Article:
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P805 Fertility, conception and delivery in patients with IBD, a retrospective study in two centres in Greece

D. Moschovis*1, M. Velegraki2, A. Theodoropoulou2, E. Zacharopoulou1, I. Internos1, K. Stylianou3, M. Tzouvala1

1General Hospital of Nikea and Piraeus "Agios Panteleimon", Gastroenterology, Athens, Greece, 2General Hospital of Heraklion "Venizeleio", Gastroenterology, Heraklion, Greece, 3University General Hospital of Heraklion, Nephrology, Heraklion, Greece


Patients with IBD are concern about fertility, conception and relapse of disease during pregnancy. Birth weight and pregnancy outcome seems to be related with surgical procedures and medical treatment.


We evaluated these parameters in a retrospective analysis of Greek IBD patients.


In total 430 patients were registered, 212 men (49.3%) of median age 33 ± 14 and 218 women (50.7%) of median age 33.1 ± 14.5. The majority of them (54.9%) had Crohn’s disease (CD). No children have been reported by 173 (41.2%) patients: 99 males (46.7%) and 74 females (33.9%), p = 0.005. The rest 257 patients (59.8%) had at least one child (average 1.92 kids per patient). Patients with children are statistically older than these without (39 ± 13.8 vs. 24.3 ± 9.7, p < 0.001). Caesarean section was performed in 34% of deliveries (168/494). Median age of the first conception was 27.6 ± 6 years old in both sexes. For the women, median age of first, second and third conception was 25.7 ± 5.4, 27.7 ± 5 and 28.4 ± 7 year olds, respectively. One third of patient had their first child after the IBD diagnosis (n = 75, 29.2%), while 182 (70.8%) before. Women with active disease at conception had clinical relapse during pregnancy more often than these with quiescent disease (37.5% vs. 4.8%, p = 0.005). Moreover, active disease in conception increased the risk of clinical relapse during pregnancy 12 times (ΟR = 12, 95% CI = 1.6–90). Relapse during pregnancy increased the risk of preterm delivery from 1.5% to 28.6% (p < 0.001). Infant’s weight was, as expected, statistically lower in preterm deliveries (p < 0.001) as well as in pregnancies with relapse of IBD (2934 vs. 3227.5 g, p = 0.16). Infant’s weight from parents with serious disease (surgery) was lower than these from parents without surgeries or parents that had children before IBD diagnosis (2754 ± 1089 vs. 3183.8 ± 521 vs. 3317 ± 571 g, respectively, p = 0.043). Additionally, infant’s weight from parents that conceived after IBD diagnosis was lower compared with the infants that were before IBD diagnosis (3076 ± 490 vs. 3293.5 ± 567 g, p = 0.017).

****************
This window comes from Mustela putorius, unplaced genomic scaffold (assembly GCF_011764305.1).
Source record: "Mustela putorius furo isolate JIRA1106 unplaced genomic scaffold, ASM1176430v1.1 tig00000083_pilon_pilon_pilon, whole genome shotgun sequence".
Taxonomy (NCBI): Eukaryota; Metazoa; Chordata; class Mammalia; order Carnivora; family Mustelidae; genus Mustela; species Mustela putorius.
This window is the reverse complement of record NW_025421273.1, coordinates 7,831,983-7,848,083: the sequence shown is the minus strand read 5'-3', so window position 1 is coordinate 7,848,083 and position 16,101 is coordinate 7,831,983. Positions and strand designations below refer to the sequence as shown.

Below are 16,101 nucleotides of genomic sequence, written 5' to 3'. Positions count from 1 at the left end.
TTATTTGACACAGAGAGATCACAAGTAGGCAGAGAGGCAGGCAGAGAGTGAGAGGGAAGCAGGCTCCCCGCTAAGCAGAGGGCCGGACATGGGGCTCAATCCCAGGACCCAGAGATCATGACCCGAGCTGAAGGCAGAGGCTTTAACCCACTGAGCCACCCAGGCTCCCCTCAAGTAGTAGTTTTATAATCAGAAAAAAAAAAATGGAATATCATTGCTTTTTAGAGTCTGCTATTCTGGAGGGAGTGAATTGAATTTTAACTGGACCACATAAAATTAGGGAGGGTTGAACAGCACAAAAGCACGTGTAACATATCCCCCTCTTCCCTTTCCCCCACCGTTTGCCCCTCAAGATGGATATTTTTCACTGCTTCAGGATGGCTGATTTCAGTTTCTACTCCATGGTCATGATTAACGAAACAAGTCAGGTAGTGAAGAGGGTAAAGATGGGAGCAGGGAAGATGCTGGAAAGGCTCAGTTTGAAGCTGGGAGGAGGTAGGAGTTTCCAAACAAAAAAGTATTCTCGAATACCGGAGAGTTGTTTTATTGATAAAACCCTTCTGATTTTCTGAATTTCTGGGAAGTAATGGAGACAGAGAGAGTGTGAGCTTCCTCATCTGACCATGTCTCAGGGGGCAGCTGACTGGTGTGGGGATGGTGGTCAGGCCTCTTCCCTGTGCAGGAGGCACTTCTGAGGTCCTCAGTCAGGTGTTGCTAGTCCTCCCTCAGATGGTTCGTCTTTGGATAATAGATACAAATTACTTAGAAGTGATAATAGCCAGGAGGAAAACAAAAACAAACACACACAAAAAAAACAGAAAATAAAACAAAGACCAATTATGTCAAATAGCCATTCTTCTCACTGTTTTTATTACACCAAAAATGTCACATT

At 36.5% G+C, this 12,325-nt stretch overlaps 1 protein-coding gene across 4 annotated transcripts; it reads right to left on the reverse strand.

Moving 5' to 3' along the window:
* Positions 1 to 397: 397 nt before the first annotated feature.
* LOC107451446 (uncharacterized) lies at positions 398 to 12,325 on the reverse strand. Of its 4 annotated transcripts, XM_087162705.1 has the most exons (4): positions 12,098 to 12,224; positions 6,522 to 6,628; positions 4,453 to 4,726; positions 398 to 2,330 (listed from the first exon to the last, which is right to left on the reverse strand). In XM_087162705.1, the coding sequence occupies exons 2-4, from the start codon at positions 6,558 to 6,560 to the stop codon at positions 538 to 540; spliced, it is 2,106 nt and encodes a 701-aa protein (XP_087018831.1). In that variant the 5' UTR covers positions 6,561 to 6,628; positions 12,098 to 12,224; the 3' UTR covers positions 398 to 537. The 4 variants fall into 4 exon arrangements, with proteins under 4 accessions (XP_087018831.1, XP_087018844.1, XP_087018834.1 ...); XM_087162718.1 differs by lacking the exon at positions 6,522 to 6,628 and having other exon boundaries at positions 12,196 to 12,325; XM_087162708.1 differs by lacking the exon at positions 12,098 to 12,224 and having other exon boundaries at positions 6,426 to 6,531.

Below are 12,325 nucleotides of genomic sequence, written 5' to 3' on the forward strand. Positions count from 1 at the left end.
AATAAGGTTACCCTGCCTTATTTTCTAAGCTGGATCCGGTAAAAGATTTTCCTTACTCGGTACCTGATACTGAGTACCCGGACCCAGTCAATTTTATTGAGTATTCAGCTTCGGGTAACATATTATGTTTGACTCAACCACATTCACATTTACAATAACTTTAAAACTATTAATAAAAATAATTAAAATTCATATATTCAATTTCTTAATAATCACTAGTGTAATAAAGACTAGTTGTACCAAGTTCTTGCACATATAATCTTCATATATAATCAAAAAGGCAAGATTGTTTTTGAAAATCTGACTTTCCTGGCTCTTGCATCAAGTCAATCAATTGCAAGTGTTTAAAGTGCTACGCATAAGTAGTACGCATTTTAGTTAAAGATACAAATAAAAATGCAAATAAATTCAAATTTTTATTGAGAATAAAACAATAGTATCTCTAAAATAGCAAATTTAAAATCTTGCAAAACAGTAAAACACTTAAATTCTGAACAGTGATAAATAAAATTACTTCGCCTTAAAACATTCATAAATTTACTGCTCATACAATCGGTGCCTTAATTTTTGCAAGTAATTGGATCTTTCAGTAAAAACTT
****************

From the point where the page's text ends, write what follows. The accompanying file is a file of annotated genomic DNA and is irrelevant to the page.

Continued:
Fertility, conception, birth weight and outcome of pregnancies in Greek IBD patients do not differ from these published in other populations.